Tag Archives: special needs

Time for a 2nd act

8 Apr

So, I’ve spent the bulk of the last 2 weeks on the offensive for my daughter….researching/interviewing/praying for guidance in how to structure her middle school years as a special needs child. It is a daunting task, and one I’m just learning to navigate.

I left my ego by the wayside long ago when it came to my little one. I’ve tried to search for the best alternative therapies and to mix it into the public school model. And, while not defeated, I am certainly humbled by the idea that perhaps I need to take a step back and look at my girl with more objective eyes.

As a toddler, it was no big deal that she couldn’t ride a bike…the fact that she was behind developmentally in kindergarten really didn’t seem that big a deal when kids couldn’t write their own names or color between the lines. I bought into a false sense of cautious optimism, because I knew her determination would carry her far. And it has. She remains in the top 3 percentile for kids with her brain anomaly. I have to hold on to that fact as I push forward to a new reality.

It is quite possible that my little angel will never go to college. Or drive a car. Or navigate a map without divine intervention. She may never progress beyond the “Would you like fries with that?” level of employment…that is not pessimism, it’s a realistic view. I feel my focus shifting towards giving her practical knowledge that she can use in everyday life, instead of working towards age appropriate educational goals.

Add into it the fact that I now must help her deal with the inevitable mean spirit that seems to prevail in the middle school world, where awkward tweens lash out in mean rants that spew out from deep seated insecurities…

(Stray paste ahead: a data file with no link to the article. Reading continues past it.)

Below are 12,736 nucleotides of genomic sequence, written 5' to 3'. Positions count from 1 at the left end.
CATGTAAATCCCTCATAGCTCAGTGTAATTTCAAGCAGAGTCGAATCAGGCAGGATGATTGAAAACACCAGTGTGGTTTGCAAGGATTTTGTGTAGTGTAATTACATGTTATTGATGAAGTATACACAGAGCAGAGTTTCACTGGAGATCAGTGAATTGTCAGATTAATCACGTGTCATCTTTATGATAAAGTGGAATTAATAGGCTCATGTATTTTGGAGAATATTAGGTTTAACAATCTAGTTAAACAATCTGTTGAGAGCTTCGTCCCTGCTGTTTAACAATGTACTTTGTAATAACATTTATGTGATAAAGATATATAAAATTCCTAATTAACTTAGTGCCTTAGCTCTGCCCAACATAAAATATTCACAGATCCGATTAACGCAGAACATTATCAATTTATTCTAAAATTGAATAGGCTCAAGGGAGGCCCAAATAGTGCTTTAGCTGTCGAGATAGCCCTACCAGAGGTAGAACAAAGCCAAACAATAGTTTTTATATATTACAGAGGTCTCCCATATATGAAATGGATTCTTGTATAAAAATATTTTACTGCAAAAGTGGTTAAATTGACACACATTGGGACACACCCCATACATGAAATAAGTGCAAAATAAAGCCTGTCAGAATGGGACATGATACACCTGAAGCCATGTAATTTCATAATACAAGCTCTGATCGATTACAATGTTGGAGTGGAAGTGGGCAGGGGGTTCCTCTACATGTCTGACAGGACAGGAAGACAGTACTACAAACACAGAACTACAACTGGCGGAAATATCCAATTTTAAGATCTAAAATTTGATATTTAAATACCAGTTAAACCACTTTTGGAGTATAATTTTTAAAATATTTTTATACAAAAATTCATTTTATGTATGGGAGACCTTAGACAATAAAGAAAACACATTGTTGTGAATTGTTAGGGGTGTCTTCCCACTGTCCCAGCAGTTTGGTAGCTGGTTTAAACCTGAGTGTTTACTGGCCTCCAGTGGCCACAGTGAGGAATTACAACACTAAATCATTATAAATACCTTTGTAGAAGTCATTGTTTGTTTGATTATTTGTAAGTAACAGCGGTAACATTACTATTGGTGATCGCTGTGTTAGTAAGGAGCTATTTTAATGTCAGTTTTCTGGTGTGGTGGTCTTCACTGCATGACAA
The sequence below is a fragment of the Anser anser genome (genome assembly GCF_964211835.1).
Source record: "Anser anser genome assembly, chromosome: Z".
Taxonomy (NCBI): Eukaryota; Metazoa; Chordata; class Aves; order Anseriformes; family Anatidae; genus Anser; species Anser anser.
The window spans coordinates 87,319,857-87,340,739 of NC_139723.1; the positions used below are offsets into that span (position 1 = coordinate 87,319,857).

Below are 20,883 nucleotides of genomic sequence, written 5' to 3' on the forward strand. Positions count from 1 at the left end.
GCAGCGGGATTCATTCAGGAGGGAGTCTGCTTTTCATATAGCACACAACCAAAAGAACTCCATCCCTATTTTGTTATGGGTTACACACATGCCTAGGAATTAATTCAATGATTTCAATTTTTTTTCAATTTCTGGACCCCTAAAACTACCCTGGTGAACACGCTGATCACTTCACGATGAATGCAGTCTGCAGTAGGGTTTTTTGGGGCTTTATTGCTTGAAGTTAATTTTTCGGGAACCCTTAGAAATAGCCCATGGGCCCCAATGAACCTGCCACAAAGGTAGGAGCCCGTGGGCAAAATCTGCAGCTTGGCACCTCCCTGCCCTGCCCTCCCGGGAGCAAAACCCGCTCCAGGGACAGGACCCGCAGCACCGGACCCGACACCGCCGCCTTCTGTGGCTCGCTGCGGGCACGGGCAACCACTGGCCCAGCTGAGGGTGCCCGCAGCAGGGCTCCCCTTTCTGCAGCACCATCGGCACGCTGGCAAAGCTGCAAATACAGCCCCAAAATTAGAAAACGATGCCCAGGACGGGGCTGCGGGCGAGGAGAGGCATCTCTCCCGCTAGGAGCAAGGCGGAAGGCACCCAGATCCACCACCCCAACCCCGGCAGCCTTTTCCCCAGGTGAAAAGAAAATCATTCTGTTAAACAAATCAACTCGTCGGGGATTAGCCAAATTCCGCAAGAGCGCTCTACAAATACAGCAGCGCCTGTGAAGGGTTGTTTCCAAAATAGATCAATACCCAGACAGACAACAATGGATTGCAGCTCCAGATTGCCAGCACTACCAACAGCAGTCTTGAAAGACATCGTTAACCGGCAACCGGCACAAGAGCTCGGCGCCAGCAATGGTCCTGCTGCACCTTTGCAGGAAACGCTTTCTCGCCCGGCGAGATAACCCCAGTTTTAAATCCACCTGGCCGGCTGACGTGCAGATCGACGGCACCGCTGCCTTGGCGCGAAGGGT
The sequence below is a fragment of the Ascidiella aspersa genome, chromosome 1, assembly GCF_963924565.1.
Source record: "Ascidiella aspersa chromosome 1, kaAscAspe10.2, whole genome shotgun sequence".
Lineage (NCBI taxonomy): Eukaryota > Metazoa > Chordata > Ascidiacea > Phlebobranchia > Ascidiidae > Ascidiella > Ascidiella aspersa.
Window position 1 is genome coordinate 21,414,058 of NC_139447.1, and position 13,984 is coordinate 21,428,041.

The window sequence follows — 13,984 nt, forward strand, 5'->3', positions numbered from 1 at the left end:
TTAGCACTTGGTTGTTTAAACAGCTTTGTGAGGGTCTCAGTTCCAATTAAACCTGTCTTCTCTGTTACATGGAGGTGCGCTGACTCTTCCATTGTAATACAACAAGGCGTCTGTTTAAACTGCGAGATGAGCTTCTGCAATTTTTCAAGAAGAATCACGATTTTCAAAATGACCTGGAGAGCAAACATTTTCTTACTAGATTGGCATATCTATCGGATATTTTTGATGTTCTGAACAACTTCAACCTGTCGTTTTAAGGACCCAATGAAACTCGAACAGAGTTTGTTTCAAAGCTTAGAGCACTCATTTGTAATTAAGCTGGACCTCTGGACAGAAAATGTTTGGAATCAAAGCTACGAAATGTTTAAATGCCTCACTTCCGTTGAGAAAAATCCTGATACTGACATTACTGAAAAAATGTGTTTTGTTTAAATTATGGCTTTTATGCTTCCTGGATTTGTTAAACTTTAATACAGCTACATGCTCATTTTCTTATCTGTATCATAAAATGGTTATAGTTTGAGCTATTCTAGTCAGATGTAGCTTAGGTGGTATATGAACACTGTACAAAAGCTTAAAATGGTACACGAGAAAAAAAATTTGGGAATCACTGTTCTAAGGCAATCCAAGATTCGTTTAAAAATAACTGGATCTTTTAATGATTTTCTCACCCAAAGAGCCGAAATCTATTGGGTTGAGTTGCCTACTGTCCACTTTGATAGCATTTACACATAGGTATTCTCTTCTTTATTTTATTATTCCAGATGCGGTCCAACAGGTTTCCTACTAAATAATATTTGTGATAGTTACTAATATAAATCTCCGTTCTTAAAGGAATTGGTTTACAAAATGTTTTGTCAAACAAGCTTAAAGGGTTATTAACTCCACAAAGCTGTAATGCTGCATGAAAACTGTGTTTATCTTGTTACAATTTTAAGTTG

And I will, like so many parents like me, wake up in the middle of the night in a dead panic, wondering if there is anything else I can be doing to help my child.

But in the clear-eyed mornings, I remind myself to count my blessings. Know it could be MUCH worse, and be grateful that my daughter is here to teach me patience, exceptance, and determination every day……


On second Thought

22 Mar

The more I think about it, the more I’m thinking that my daughter should NOT take the Wechsler test per the school’s recommendations…. I fear that the test giver may be biased based on their desire to see her end up in an Alternative Learning Center setting versus mainstreaming her into the classroom.

I’ve been doing a fair amount of research, and I walk away buoyed by the knowledge that I NEVER have to sign off on an educational plan….it is up to the school to give my daughter the tools she needs to succeed in a regular classroom setting. This is a comforting thought, because I truly believe that she deserves a chance to perform, albeit below average, in a classroom with her peers….I would rather see her claw to the top of the bottom 5th percentile than give up altogether and have her be a ROCKSTAR in a full time special needs classroom.

I’m giving serious thought to hiring someone to administer the test privately, just to see if the outcome is different…..

Into the Head of the Lion

16 Mar

When my youngest was born with multiple midline birth defects, I remember how helpless I felt when doctors told me that they had no idea what her future might look like. The spectrum of kids with her disorder (Agenesis of the Corpus Collosum + tetraology of fallot + other midline defects) was too broad to venture a guess.

As a parent, it might be one of the toughest challenges….knowing just where that bar a achievement should be placed….Hubs and I always try to err on raising the bar, vs. lowering it.

So far, the public school system has been the perfect compliment to our philosophy….they let us choose the path for our daughter’s education….

For example, when she was about to enter Kindergarten, we had three choices : a) a half day special needs kindergarten b)a half day regular mainstreamed kindergarten c) a full day comprised of half a day of regular kindergarten and half a day of special needs kindergarten. We chose the latter of the three and it suited her well. Our daughter is high functioning on the social scale, yet scores low on all IQ and aptitude tests.